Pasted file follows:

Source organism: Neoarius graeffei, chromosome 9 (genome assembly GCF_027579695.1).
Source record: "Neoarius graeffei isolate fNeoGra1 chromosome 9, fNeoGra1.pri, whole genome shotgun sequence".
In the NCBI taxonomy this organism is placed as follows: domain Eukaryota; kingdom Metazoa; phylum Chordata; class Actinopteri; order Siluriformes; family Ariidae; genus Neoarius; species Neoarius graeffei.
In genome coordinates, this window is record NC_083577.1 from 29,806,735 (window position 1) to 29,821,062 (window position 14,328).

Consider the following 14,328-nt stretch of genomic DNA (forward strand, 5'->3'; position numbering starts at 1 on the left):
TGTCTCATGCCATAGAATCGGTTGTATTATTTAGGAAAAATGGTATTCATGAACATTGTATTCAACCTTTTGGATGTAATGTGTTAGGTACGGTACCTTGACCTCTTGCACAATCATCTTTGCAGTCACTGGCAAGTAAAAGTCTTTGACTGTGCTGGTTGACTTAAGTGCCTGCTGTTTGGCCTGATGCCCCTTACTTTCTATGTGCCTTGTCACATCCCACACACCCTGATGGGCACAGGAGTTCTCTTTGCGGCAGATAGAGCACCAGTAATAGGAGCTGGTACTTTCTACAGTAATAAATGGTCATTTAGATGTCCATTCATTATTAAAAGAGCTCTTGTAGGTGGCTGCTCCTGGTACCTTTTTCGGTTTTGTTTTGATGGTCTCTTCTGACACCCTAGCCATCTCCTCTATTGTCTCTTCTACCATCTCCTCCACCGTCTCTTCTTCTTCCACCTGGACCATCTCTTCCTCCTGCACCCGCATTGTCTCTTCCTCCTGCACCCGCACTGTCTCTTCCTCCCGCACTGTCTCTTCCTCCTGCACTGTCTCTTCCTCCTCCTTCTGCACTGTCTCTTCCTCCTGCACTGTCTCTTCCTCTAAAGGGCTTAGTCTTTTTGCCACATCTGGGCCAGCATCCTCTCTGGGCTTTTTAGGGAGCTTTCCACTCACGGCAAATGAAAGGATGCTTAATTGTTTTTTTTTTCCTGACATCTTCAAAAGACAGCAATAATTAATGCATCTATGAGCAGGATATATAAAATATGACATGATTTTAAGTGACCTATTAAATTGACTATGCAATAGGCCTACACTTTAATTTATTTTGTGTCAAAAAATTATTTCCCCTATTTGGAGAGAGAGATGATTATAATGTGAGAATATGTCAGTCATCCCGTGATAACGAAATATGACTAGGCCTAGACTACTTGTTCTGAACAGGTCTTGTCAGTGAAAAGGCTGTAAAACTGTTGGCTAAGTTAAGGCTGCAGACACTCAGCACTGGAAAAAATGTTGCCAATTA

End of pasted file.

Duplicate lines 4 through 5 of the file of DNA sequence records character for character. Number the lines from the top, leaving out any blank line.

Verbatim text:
In genome coordinates, this window is record NC_083577.1 from 29,806,735 (window position 1) to 29,821,062 (window position 14,328).

Consider the following 14,328-nt stretch of genomic DNA (forward strand, 5'->3'; position numbering starts at 1 on the left):